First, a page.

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The Big Social Spending Bill Could Keep Changing: Estate Planner

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What You Need to Know

  • The $1.75T version includes a 15% global minimum tax for corporations and income tax surcharges for people who earn $10M or more per year.
  • Both progressive House Democrats and moderate Senate Democrats appear to be open to voting for the slimmed-down bill.
  • The plan omits changes in the estate tax exemption level, treatment of grantor trust assets, and valuation rules for transfers of nonbusiness assets.

Democrats may have cut estate planning changes from a giant social welfare spending bill, but some or all of those changes could easily return.

Keith Grissom, a trusts and estate planning lawyer, talked about the Lego-like nature of the Build Back Better package Friday, in a written commentary, and in an email interview.

The New Build Back Better Package Framework

The package is part of Democrats’ effort to increase funding for bridge repair, transit, flood control and energy infrastructure projects, and to increase funding for health care programs and other social welfare programs.

Democrats have been talking about a package that could cost $3.5 trillion over 10 years — or about 6.4% of the federal government’s $55 trillion in projected revenue. Sen. Joe Manchin, D-W.Va., has objected to the cost of that version of the package.

The administration of President Joe Biden last week unveiled a new framework for a $1.75 trillion version. The new framework includes a 15% global minimum tax for corporations and big income tax surcharges for people who earn $10 million or more per year.

Progressive Democrats in the House, Manchin and Kyrsten Sinema, a Democratic senator from Arizona who has held back from supporting the $3.5 trillion version of the package, appear to be open to voting for the slimmed-down version, according to press reports.

Grissom’s Take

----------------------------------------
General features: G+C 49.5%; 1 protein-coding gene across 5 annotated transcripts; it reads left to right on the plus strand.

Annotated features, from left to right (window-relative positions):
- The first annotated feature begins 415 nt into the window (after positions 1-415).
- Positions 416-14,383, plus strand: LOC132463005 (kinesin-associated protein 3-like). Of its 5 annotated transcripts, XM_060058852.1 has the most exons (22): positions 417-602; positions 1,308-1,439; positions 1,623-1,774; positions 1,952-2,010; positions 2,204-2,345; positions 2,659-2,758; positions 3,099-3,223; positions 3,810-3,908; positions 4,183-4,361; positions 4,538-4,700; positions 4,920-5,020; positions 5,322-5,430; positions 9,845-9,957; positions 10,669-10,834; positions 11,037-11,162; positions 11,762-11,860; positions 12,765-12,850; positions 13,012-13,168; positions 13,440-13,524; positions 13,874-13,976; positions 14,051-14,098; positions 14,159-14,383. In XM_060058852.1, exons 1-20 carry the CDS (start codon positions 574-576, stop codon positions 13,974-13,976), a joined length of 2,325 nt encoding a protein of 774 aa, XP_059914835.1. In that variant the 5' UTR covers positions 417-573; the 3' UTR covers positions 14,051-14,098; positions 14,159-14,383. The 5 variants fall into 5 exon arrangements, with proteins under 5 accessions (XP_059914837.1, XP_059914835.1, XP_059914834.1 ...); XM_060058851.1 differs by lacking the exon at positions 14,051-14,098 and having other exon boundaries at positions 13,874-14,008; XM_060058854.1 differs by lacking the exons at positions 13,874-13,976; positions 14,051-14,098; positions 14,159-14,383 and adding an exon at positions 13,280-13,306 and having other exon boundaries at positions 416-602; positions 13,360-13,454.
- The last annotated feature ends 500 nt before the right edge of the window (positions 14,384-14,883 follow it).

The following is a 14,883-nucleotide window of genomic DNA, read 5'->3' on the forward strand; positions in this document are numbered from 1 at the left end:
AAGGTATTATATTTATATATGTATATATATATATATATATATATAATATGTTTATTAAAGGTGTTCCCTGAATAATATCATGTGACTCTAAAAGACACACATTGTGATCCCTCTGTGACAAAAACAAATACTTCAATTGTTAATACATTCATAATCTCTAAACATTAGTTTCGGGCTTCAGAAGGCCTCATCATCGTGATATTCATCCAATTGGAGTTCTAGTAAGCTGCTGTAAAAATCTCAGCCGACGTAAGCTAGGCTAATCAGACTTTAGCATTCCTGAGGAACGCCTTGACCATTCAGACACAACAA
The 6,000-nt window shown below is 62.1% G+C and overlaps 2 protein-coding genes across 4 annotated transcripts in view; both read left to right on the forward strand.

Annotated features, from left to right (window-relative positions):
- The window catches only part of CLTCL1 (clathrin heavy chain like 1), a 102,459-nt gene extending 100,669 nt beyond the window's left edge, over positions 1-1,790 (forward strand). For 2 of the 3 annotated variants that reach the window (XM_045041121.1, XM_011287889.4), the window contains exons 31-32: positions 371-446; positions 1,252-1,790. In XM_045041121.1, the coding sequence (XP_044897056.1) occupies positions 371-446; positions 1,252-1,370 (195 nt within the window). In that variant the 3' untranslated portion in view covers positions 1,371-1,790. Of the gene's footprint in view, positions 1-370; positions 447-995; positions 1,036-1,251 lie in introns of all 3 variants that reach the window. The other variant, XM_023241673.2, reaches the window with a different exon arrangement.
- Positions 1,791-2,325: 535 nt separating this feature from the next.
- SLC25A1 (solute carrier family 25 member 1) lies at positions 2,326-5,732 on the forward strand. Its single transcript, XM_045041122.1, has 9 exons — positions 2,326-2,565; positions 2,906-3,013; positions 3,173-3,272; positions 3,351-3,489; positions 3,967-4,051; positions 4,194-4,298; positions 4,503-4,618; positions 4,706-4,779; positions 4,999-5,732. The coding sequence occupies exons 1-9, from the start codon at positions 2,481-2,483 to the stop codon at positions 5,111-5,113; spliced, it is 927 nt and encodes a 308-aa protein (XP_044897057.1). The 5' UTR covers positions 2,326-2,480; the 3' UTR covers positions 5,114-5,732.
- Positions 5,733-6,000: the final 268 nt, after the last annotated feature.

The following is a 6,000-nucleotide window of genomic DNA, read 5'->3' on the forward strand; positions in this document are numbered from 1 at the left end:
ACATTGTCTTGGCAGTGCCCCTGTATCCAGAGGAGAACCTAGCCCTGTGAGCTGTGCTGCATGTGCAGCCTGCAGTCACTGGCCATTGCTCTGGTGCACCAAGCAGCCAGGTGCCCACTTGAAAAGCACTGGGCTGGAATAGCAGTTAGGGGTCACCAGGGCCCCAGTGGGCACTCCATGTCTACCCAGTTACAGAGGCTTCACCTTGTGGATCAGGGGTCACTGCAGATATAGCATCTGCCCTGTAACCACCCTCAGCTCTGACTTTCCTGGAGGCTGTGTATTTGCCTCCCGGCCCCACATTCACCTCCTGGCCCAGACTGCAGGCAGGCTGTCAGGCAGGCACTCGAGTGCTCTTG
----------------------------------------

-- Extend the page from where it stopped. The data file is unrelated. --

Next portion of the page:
Grissom said in his commentary that, based on his reading of the latest text of the spending bill, the latest version leaves out changes in the estate tax exemption level, treatment of grantor trust assets, and valuation rules for transfers of nonbusiness assets.

More on this topic

“Of course,” Grissom said, “there is much left in the process, and negotiations continue. Therefore, the best approach with respect to this most recent version is to exhibit cautious optimism.”

Grissom said a key takeaway for lawyers and clients working on trust and estate planning arrangements now is the need for flexibility.

Some party in a trust-related transaction being designed now should have the ability to make changes to the trust to accommodate changes in the tax law, he said.

He noted in the email interview that the new version of the bill does not include a reduction in the lifetime gift and estate tax exemption, but that current law calls for today’s big “bonus exemption” to go away Jan. 1, 2026, anyway.

“Being that we are still in a use-it-or-lose-it situation, with a slightly longer timetable to make changes, clients with a plan to use the exemption already in the process may want to consider continuing to move forward,” Grissom said. “If clients are now reluctant to engage in such planning, it may not have been the best choice anyway. Hopefully, current transactions were motivated by more than just the potential tax law changes.”

Pictured: IRS headquarters. (Photo: Allison Bell/ALM)